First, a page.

January 17, 2022

Volume XII, Number 17


January 15, 2022

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MIOSHA Updates Workplace COVID-19 Emergency Rules

On May 24, 2021, Governor Whitmer announced updates to MIOSHA's COVID-19 emergency rules, which supersede the prior version filed on October 14, 2020, and extended on April 13, 2021. The updated rules are set to remain in effect until October 14, 2021. Under the updated rules:

  • Employers are still required to have a written COVID-19 preparedness and response plan, but are no longer required to categorize job tasks and procedures into different risk categories or include such information in the plan.

  • Employers are no longer required to prohibit employees from sharing phones, desks, offices, tools or equipment.

  • Employers are still required to conduct a daily self-screening protocol for employees or contractors entering the workplace, including a questionnaire regarding COVID symptoms or suspected or confirmed exposure to people with possible COVID-19, but are no longer required to conduct temperature screening of employees.

  • In the event an employer learns of an employee, visitor or customer with a known case of COVID-19, the employer is no longer required to immediately notify the local public health department, but is still required to notify any co-workers, contractors, or suppliers who may come into contact with the person with a known case of COVID-19 within 24 hours.

  • Generally, the requirements regarding social distancing, wearing face coverings indoors when you cannot maintain 6 feet of distance, and providing face coverings to employees are only applicable to unvaccinated employees. In other words, employers do not have to require fully vaccinated employees to maintain social distancing or wear masks in the workplace, nor are employers required to provide face coverings to fully vaccinated workers. However, fully vaccinated persons must continue wearing face coverings in health care settings where patients may be present and when using airplane or public transportation if required by the latest CDC guidance.

  • Employers may show compliance with the updated rules regarding social distancing and face coverings for fully vaccinated employees "in a manner deemed effective for the place of employment," which may include:

    • Keeping records of employees' vaccination status and relaxing the social distancing and face covering requirements for fully vaccinated employees;

    • Posting signs in the workplace reminding unvaccinated employees to wear face coverings and maintain appropriate distancing;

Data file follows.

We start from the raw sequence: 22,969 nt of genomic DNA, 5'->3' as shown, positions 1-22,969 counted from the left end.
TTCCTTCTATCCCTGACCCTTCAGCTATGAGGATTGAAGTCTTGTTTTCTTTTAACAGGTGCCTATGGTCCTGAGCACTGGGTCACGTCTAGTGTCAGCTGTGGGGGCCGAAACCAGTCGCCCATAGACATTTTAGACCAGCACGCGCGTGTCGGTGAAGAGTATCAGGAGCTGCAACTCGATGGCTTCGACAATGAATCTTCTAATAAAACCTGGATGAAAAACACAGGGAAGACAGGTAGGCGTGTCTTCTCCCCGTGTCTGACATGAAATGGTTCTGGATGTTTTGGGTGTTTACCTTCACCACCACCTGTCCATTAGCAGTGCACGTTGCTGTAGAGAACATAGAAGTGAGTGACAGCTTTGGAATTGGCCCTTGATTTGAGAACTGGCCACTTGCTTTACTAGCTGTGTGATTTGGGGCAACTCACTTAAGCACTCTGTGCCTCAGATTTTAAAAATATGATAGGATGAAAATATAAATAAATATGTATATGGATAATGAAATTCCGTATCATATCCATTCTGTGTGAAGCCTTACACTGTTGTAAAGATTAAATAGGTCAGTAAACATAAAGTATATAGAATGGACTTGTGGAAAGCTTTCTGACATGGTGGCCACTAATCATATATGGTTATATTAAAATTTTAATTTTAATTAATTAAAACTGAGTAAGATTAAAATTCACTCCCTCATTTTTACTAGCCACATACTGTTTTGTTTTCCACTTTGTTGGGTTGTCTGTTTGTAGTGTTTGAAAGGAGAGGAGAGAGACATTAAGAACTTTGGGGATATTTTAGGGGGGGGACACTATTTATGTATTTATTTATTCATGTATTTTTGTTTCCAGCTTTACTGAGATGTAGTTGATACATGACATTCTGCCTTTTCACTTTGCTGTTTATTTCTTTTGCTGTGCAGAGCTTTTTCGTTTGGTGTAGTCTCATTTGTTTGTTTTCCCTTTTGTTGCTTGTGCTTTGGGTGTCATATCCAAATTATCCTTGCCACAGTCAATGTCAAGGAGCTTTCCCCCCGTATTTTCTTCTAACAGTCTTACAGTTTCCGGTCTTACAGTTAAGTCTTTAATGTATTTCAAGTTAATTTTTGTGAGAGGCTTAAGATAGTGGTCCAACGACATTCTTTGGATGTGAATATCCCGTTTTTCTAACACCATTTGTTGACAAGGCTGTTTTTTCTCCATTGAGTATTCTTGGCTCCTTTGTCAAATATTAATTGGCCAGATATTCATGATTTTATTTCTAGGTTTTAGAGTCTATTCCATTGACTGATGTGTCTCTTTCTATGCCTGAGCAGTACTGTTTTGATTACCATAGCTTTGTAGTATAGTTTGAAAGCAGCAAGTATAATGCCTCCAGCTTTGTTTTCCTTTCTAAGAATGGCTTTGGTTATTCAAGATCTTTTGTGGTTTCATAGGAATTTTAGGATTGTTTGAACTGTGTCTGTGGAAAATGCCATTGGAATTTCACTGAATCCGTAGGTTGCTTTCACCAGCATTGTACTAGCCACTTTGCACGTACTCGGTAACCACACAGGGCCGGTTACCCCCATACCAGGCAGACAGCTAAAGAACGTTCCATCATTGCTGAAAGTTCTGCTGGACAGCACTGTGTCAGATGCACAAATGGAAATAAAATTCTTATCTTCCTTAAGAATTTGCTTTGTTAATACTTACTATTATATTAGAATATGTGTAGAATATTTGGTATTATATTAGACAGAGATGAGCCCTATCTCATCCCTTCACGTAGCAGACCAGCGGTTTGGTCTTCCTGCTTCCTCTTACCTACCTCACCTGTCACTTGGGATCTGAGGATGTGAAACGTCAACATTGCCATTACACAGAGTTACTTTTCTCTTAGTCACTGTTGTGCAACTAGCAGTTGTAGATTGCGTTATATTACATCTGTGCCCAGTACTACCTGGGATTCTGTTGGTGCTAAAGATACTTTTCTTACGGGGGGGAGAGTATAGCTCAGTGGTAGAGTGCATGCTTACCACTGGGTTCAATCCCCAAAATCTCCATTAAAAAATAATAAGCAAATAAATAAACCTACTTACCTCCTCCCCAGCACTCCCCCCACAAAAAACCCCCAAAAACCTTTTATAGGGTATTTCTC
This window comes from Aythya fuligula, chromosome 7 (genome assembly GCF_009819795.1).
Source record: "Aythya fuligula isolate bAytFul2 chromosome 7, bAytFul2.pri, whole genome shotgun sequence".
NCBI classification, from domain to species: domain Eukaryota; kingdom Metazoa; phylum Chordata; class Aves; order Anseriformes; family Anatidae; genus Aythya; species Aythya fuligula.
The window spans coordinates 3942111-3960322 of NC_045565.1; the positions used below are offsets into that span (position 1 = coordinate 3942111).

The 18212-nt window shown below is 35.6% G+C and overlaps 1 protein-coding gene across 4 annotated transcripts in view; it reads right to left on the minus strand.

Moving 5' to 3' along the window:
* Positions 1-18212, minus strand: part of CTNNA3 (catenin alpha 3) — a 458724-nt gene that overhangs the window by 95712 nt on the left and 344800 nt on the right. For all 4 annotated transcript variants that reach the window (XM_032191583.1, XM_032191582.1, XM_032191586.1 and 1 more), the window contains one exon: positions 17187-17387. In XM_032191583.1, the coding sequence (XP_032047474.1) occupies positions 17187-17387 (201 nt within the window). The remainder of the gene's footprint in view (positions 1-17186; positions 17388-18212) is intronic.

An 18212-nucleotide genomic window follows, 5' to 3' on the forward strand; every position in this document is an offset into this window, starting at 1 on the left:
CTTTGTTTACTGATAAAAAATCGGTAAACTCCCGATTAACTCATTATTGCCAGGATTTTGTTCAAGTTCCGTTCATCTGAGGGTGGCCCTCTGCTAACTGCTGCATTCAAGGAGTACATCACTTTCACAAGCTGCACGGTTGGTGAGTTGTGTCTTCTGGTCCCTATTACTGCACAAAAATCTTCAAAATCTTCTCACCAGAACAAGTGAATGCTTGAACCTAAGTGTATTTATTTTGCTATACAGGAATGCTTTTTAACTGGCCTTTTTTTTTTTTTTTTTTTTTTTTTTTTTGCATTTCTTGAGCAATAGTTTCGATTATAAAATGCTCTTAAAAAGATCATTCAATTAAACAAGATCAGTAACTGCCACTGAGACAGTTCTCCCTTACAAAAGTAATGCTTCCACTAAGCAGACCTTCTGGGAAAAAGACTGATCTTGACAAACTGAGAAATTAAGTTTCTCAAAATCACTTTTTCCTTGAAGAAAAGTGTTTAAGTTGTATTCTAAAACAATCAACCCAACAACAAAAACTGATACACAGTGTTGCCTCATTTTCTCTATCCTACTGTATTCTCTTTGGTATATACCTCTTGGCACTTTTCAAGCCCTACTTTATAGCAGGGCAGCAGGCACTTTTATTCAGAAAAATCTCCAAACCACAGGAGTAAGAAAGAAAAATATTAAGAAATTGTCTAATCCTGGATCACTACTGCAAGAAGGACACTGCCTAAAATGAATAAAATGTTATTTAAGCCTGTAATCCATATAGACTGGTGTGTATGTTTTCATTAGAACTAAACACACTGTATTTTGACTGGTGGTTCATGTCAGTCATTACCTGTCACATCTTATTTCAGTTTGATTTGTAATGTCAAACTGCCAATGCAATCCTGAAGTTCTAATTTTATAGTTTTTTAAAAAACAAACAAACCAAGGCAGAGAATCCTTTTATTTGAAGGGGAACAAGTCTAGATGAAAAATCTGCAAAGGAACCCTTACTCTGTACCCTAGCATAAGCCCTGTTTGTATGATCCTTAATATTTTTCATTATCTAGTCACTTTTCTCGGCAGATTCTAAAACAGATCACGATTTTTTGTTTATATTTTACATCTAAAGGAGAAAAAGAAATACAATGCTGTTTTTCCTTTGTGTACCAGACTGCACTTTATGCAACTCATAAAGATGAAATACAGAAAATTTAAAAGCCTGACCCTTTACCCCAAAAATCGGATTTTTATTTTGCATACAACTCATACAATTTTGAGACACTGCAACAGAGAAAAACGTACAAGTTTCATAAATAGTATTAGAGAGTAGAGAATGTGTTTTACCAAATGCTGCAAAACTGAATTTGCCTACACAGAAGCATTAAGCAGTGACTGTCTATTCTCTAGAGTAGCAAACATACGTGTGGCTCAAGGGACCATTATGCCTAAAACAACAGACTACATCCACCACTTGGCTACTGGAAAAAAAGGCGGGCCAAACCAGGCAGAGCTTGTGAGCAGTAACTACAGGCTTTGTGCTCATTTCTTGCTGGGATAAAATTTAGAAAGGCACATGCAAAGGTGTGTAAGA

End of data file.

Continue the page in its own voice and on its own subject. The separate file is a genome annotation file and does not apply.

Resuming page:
• Allowing or requiring remote work; or

    • Requiring face coverings and social distancing for all employees regardless of vaccination status.

  • Employers are still required to provide training to employees on COVID-19. The training shall cover: (1) workplace infection-control practices, which specifically include information on vaccinations available for COVID-19; (2) the proper use of personal protective equipment; (3) steps the employees must take to notify the business or operation of any COVID-19 symptoms or a suspected or confirmed COVID-19 diagnosis; and (4) how to report unsafe working conditions. Updated training must be provided if the employer changes its preparedness and response plan, or if new information regarding COVID-19 becomes available.

  • The recordkeeping requirements are still in place. Employers are still required to maintain record of COVID-19 training and required notifications when there is a confirmed case of COVID-19 in the workplace. For health screening records, employers are only required to maintain those of unvaccinated employees or contractors entering the workplace. Employers exempting fully vaccinated employees from the social distancing and face mask requirements in the workplace must maintain the record of employees' vaccination status.

  • All other industry-specific requirements (i.e., those in place specifically for the construction, manufacturing, retail/libraries/museums, restaurant/bar, health care, in-home services, and personal care services industries) have been eliminated.

© 2022 Miller, Canfield, Paddock and Stone PLC National Law Review, Volume XI, Number 144

About this Author

Nhan Ho Employment Lawyer Miller Canfield Law Firm

Nhan Ho's practice concentrates on employment discrimination, leave rights, and wage and hour litigation and disputes. She regularly counsels employers on their policies and practices to address specific challenges in the workplace. Nhan was previously an intern for the U.S. District Court for the Eastern District of Michigan. 

    Leigh M. Schultz Attorney Labor and Employment Lawyer Miller Canfield

    Leigh focuses her practice on labor and employment consultation and litigation.

    She provides both public and private sector employers of all shapes and sizes, and in a variety of industries, with advice and counsel on day-to-day employment- and labor-related issues. In addition to acting as a risk manager and ensuring clients' compliance with employment and labor laws, Leigh regularly defends employers against lawsuits and administrative charges filed with the Equal Employment Opportunity Commission (EEOC) and state civil rights agencies by current, former and...

    Brian Schwartz Employment Attorney Miller Canfield Law Firm

    Brian Schwartz represents management in various aspects of labor and employment counseling and litigation.

    His practice focuses on defending single-plaintiff and class-action lawsuits involving retiree health benefit disputes, employment discrimination (race, gender, and disability discrimination), harassment, and retaliation claims, as well as wage and hour claims, FMLA claims, ERISA disputes, Title IX claims, Freedom of Information Act and due process lawsuits. He also counsels employers on drafting enforceable non-competition, non-solicitation and confidentiality...